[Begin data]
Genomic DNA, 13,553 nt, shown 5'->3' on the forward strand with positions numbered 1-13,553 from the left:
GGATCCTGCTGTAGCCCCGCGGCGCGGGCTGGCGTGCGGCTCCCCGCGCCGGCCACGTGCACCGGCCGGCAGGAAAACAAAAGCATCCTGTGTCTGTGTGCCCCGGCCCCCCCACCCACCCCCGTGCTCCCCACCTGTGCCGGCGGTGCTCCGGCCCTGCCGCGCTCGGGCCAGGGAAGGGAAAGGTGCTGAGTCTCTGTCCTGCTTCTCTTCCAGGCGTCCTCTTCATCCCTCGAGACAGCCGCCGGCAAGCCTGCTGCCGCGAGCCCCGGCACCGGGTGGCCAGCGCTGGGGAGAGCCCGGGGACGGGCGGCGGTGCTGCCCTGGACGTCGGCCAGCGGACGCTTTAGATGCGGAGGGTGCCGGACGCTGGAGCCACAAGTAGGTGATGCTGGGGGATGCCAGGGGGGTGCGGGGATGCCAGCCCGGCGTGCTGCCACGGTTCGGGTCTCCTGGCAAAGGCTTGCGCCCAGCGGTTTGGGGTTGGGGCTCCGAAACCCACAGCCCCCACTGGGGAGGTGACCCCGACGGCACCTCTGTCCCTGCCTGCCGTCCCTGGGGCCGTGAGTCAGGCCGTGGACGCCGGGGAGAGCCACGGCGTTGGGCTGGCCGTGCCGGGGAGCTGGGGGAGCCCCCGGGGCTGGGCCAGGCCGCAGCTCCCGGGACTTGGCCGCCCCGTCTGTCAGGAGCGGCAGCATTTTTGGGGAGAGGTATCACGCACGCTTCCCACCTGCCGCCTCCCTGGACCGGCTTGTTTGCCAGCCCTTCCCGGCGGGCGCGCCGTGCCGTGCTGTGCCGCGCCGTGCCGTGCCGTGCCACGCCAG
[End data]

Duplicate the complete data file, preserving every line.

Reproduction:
Genomic DNA, 13,553 nt, shown 5'->3' on the forward strand with positions numbered 1-13,553 from the left:
GGATCCTGCTGTAGCCCCGCGGCGCGGGCTGGCGTGCGGCTCCCCGCGCCGGCCACGTGCACCGGCCGGCAGGAAAACAAAAGCATCCTGTGTCTGTGTGCCCCGGCCCCCCCACCCACCCCCGTGCTCCCCACCTGTGCCGGCGGTGCTCCGGCCCTGCCGCGCTCGGGCCAGGGAAGGGAAAGGTGCTGAGTCTCTGTCCTGCTTCTCTTCCAGGCGTCCTCTTCATCCCTCGAGACAGCCGCCGGCAAGCCTGCTGCCGCGAGCCCCGGCACCGGGTGGCCAGCGCTGGGGAGAGCCCGGGGACGGGCGGCGGTGCTGCCCTGGACGTCGGCCAGCGGACGCTTTAGATGCGGAGGGTGCCGGACGCTGGAGCCACAAGTAGGTGATGCTGGGGGATGCCAGGGGGGTGCGGGGATGCCAGCCCGGCGTGCTGCCACGGTTCGGGTCTCCTGGCAAAGGCTTGCGCCCAGCGGTTTGGGGTTGGGGCTCCGAAACCCACAGCCCCCACTGGGGAGGTGACCCCGACGGCACCTCTGTCCCTGCCTGCCGTCCCTGGGGCCGTGAGTCAGGCCGTGGACGCCGGGGAGAGCCACGGCGTTGGGCTGGCCGTGCCGGGGAGCTGGGGGAGCCCCCGGGGCTGGGCCAGGCCGCAGCTCCCGGGACTTGGCCGCCCCGTCTGTCAGGAGCGGCAGCATTTTTGGGGAGAGGTATCACGCACGCTTCCCACCTGCCGCCTCCCTGGACCGGCTTGTTTGCCAGCCCTTCCCGGCGGGCGCGCCGTGCCGTGCTGTGCCGCGCCGTGCCGTGCCGTGCCACGCCAG